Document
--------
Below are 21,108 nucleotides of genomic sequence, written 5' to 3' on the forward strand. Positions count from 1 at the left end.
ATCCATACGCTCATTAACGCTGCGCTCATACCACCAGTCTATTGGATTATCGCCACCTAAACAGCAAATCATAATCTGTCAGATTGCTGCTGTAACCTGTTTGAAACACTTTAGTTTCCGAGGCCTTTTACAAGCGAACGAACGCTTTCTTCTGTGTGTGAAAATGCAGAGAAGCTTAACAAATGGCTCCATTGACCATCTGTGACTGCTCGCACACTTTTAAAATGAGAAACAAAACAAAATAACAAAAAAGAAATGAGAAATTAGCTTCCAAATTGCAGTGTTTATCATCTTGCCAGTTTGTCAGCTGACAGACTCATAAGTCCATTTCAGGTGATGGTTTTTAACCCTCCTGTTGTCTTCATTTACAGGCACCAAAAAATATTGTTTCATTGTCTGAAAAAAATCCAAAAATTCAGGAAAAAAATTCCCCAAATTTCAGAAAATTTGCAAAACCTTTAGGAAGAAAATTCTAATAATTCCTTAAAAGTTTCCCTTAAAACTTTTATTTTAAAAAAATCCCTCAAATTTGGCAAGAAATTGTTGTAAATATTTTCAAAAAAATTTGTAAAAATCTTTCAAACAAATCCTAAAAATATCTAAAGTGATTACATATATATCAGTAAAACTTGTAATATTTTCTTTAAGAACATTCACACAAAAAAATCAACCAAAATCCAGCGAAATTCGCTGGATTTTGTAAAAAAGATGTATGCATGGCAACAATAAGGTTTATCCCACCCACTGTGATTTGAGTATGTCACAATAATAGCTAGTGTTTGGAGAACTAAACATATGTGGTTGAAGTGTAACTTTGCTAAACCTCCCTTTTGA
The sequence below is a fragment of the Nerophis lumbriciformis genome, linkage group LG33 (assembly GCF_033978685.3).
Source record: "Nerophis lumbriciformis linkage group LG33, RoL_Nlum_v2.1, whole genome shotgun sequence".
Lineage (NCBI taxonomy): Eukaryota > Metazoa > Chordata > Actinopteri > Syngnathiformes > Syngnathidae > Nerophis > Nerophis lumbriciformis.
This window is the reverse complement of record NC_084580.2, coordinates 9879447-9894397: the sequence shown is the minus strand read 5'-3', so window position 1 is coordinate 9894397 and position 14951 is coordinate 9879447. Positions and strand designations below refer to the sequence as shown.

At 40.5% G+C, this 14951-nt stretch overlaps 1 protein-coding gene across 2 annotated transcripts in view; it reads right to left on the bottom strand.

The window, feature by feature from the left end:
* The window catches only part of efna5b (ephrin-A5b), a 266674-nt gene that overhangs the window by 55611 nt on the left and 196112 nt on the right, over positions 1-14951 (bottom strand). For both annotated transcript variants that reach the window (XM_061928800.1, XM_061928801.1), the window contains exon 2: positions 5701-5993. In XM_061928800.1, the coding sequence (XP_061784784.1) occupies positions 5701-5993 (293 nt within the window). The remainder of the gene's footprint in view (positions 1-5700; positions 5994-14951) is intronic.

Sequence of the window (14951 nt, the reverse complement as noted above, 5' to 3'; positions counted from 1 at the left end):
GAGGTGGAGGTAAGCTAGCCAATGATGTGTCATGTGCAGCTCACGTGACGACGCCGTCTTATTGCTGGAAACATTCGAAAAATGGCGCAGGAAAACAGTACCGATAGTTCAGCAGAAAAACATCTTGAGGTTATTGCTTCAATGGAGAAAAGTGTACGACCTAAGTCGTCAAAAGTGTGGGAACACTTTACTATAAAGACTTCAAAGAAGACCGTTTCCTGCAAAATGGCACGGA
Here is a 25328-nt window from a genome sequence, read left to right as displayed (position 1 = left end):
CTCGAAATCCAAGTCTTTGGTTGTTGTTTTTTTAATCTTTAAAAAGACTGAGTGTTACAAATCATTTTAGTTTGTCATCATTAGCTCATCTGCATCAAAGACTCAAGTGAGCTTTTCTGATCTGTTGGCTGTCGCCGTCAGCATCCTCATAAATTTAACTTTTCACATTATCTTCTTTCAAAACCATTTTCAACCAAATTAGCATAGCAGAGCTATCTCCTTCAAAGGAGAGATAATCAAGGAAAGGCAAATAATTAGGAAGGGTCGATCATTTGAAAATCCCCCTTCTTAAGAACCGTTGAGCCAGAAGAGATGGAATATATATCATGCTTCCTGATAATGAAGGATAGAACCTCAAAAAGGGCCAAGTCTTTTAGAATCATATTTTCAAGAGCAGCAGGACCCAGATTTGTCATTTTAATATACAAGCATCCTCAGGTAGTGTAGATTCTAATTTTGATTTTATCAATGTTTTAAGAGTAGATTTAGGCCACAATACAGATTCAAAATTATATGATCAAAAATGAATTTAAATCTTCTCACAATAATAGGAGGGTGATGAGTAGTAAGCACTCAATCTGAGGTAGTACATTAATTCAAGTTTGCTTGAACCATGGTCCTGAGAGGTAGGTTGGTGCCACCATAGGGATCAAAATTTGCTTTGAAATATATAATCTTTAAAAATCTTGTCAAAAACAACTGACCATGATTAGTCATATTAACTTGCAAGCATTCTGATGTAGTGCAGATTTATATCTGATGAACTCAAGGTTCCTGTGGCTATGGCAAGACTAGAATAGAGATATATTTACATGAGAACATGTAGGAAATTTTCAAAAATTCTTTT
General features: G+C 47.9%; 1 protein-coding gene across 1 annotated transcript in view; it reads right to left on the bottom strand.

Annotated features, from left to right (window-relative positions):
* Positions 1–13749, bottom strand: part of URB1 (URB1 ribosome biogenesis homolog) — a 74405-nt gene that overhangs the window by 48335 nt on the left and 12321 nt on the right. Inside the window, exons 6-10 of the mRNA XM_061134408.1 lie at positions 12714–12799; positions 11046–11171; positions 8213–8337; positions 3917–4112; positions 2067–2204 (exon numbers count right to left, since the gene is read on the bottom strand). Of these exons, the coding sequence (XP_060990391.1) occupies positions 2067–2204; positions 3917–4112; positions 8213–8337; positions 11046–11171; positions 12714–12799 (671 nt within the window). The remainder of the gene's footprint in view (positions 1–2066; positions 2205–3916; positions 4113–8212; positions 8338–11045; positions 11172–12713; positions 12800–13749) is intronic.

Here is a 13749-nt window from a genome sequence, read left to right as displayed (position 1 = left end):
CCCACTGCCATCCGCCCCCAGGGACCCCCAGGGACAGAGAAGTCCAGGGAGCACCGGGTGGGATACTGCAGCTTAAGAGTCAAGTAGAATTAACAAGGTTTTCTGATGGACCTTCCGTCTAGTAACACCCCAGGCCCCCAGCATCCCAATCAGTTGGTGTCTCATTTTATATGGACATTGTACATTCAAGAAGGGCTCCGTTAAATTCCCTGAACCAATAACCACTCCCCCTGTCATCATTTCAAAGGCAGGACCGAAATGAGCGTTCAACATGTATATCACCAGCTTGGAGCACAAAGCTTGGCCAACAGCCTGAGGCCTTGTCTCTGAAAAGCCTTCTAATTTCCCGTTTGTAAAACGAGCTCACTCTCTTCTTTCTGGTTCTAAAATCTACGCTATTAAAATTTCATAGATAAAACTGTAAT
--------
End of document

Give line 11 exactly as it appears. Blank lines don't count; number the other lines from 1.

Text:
GAGGTGGAGGTAAGCTAGCCAATGATGTGTCATGTGCAGCTCACGTGACGACGCCGTCTTATTGCTGGAAACATTCGAAAAATGGCGCAGGAAAACAGTACCGATAGTTCAGCAGAAAAACATCTTGAGGTTATTGCTTCAATGGAGAAAAGTGTACGACCTAAGTCGTCAAAAGTGTGGGAACACTTTACTATAAAGACTTCAAAGAAGACCGTTTCCTGCAAAATGGCACGGA